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What’s the difference between lobbying and advocating?

By Katie Landes, Director

Both advocating and lobbying are critical to raising awareness of and support for afterschool. For afterschool in particular, the voices of providers are absolutely indispensable! There are many misconceptions about what organizations can and cannot do when it comes to lobbying that often times silences afterschool programs. But, how do you make sure you are staying within the law when speaking up?

What is advocacy?


While all lobbying is advocacy, not all advocacy is lobbying. Advocacy is any action that speaks in favor of, recommends, argues for a cause, supports or defends, or pleads on behalf of others. It includes public education, regulatory work, litigation, and work before administrative bodies, lobbying, voter registration, voter education, and more.

Advocacy that is NOT lobbying includes:

  • Sending an email to your afterschool program community with an update on or summary of legislation that does not include a call to action
  • Meeting with your Member of Congress to discuss your program, as well as the general need for and benefits of afterschool programs in your community, without referring to a specific piece of legislation. For example, saying “Our program has helped improve the students’ academic achievement. Last year, we saw math test scores increase for 85% of our students!
  • Inviting your state legislators to visit your program and discussing the positive impacts of your program on the young people, families, and community

What is lobbying?


There are 2 types of lobbying: direct lobbying and grassroots lobbying.

1) Direct lobbying is defined as communication with a legislator, an employee of a legislator or legislative body, or any covered executive branch or other government employee who may participate in the formulation of legislation. The communication refers to a specific piece of legislation and expresses a view on that legislation. To be considered lobbying, all 3 of the bold elements need to be present.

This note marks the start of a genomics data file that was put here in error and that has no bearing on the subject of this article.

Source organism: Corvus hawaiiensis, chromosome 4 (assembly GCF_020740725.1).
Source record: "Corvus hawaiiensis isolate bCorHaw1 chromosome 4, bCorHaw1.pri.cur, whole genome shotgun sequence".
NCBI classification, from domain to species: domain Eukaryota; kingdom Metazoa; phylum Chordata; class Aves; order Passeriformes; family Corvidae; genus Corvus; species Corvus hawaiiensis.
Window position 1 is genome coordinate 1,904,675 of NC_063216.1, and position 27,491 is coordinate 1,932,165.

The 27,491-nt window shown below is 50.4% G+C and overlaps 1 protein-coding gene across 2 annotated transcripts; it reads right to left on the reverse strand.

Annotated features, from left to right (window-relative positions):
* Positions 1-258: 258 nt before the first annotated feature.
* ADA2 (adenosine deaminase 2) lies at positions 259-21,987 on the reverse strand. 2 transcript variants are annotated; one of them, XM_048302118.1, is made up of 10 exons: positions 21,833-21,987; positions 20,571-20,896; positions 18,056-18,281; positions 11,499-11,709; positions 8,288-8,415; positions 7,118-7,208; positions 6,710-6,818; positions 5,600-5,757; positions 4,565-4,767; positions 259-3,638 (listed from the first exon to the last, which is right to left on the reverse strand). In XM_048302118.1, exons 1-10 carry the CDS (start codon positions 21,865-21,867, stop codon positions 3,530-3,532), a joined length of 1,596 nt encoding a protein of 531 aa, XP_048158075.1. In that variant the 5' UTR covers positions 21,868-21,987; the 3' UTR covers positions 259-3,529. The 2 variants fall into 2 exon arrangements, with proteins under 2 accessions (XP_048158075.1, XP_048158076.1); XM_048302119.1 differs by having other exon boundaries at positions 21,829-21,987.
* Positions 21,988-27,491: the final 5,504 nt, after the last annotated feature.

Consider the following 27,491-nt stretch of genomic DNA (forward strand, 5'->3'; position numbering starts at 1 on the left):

Examples of direct lobbying include:

  • You call your Senator to say that you’d like him to increase the amount of funding in the new appropriations bill for the 21st Century Community Learning Center Program.
  • You write an email to your Representative urging him to support a change in the Every Student Succeeds Act that would make funds more accessible to afterschool programs
  • You attempt to influence a legislator on a confirmation vote

2) Grassroots Lobbying is defined as an attempt to influence specific legislation by encouraging the public to contact legislators about that legislation. A communication constitutes grassroots lobbying if it refers to specific legislation, reflects a view on that specific legislation and encourages the recipient of the communication to take lobbying action. This type of communication is known as a call to action.

Example of grassroots lobbying are GSAN’s action alerts to afterschool supporters in Georgia asking them to contact their Members of Congress and urge them to support an increase in funding for afterschool programs in the federal spending bill.

Now that you know the difference, what can you do?


Contrary to popular belief, nonprofits can lobby. In fact, the Internal Revenue Service has stated that public charities “may lobby freely” so long as lobbying is within generous specified limits. However, you do need to be mindful of your funding sources and any lobbying restrictions they may have. Some grants do have restrictions on lobbying and it is important to be aware of those restrictions.

If your program has other funds that can be used to cover the cost of your time and other related expenses (often non-federal and non-foundation funds apply to this), then you are able to lobby.

If you are still unsure whether or not you can lobby, you can always advocate! Educate those around you, including policymakers, by describing how your afterschool program works and how it benefits students, families, and the community. If your organization cannot lobby, you can also lobby on your own personal time. Visit www.afj.org and www.bolderadvocacy.org for more information.

Please note that this blog is not intended as legal advice.